Investors Wait For CPI and Start of Earnings This Week (Premium Edition)

Increased fears of a recession caused the financial markets to undergo another wild week. However, many indexes recorded some slight gains due to investor bargain hunting and China's economic rebound. Overall, Wall Street had a good week, but equities remain bearish.

Last Friday, the Labor Department reported that nonfarm payrolls increased by 372,000 last month after rising by 390,000 in May. This is far more than the 265,000 jobs predicted by the Bloomberg consensus estimate.

The report caused mixed feelings among investors because it might support the Fed's case for accelerated rate hikes.

At 3.6 percent, the unemployment rate remained close to pre-pandemic lows, and average hourly earnings rose for the third consecutive month. According to the data, The Fed may read that the labor market and economy are robust.

Thus the Fed can make more drastic rate increases to combat inflation, even though traders may not welcome this. It indicates a chance of a soft landing for the economy which has not historically happened. What is more likely is a larger recession.


Rising Inflation, Recession & Stagflation Fears Wednesday, July 13 – Core CPI (MoM) (June)Friday, July 15 – Retail Sales (MoM) (June)

This week is the beginning of the earnings season and CPI; thus, volatility is anticipated to persist.

On Tuesday, the NFIB small-business index for June will be released. May saw a decline in small company optimism, mostly due to inflation and a tight labor market raising salaries.

The June Consumer Price Index, which is related to inflation, is coming on Wednesday. May saw the highest annual inflation rate since December 1981, up 8.6 percent. The most recent reading of core inflation, which excludes food and energy, increased by 6% and was also more than predicted. The Federal Budget and Beige Book will be public in the afternoon.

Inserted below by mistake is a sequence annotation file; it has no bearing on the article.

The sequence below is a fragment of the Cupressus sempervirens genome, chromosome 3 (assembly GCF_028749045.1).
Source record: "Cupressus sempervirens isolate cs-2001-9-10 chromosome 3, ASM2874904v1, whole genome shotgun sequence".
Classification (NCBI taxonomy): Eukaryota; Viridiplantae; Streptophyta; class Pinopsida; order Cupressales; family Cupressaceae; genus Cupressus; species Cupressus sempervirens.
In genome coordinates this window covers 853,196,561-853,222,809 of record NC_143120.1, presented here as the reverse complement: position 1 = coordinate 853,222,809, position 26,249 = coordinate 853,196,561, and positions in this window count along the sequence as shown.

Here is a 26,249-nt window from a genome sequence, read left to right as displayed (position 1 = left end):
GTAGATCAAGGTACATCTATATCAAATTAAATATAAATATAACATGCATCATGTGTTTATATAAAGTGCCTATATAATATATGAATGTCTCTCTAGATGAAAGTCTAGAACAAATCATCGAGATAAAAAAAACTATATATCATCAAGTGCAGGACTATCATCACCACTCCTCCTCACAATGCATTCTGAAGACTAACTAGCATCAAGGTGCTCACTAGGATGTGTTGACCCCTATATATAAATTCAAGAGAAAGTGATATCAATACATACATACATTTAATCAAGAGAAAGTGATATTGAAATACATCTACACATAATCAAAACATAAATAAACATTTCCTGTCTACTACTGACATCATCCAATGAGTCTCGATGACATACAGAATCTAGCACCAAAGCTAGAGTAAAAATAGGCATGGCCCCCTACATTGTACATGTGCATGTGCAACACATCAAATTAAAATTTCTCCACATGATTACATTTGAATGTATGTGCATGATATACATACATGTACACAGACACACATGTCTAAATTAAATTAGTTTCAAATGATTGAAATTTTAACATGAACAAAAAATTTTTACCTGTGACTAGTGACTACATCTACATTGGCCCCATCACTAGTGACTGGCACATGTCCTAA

The second quarter's Chinese growth will be a worldwide discussion topic because the first estimate will be released on Friday. China's atmosphere is becoming agitated. Some of the recent bad news appears to have been absorbed by the market. It no longer excludes the notion that tight monetary controls could reduce inflation without seriously harming the economy.

In this regard, the tendency has been backed by the Chinese government's stimulus programs, which encourage local governments to spend in particular. Additionally, there have been speculations that the US may lower its tariffs on specific Chinese goods. But these haven't yet received any attention.


Tip: Use this section to know various sectors' performance, and weight portfolios,...

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